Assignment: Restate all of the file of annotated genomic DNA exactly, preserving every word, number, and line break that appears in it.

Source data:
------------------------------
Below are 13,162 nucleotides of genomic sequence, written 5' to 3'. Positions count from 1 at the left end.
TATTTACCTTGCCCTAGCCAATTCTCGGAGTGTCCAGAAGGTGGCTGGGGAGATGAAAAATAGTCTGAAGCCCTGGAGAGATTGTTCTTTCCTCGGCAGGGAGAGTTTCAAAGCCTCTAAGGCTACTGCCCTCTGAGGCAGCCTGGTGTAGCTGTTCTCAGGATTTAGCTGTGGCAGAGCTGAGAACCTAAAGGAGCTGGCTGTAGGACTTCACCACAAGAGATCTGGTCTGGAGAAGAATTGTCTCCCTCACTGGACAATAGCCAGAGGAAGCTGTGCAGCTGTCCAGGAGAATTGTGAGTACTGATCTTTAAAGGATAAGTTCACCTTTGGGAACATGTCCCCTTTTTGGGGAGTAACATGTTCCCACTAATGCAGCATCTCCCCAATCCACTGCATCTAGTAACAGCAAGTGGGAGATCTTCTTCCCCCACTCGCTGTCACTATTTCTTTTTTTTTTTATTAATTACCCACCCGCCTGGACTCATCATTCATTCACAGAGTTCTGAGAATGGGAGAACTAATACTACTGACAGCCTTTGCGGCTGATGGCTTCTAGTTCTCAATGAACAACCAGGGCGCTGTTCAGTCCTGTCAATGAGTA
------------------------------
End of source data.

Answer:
Below are 13,162 nucleotides of genomic sequence, written 5' to 3'. Positions count from 1 at the left end.
TATTTACCTTGCCCTAGCCAATTCTCGGAGTGTCCAGAAGGTGGCTGGGGAGATGAAAAATAGTCTGAAGCCCTGGAGAGATTGTTCTTTCCTCGGCAGGGAGAGTTTCAAAGCCTCTAAGGCTACTGCCCTCTGAGGCAGCCTGGTGTAGCTGTTCTCAGGATTTAGCTGTGGCAGAGCTGAGAACCTAAAGGAGCTGGCTGTAGGACTTCACCACAAGAGATCTGGTCTGGAGAAGAATTGTCTCCCTCACTGGACAATAGCCAGAGGAAGCTGTGCAGCTGTCCAGGAGAATTGTGAGTACTGATCTTTAAAGGATAAGTTCACCTTTGGGAACATGTCCCCTTTTTGGGGAGTAACATGTTCCCACTAATGCAGCATCTCCCCAATCCACTGCATCTAGTAACAGCAAGTGGGAGATCTTCTTCCCCCACTCGCTGTCACTATTTCTTTTTTTTTTTATTAATTACCCACCCGCCTGGACTCATCATTCATTCACAGAGTTCTGAGAATGGGAGAACTAATACTACTGACAGCCTTTGCGGCTGATGGCTTCTAGTTCTCAATGAACAACCAGGGCGCTGTTCAGTCCTGTCAATGAGTA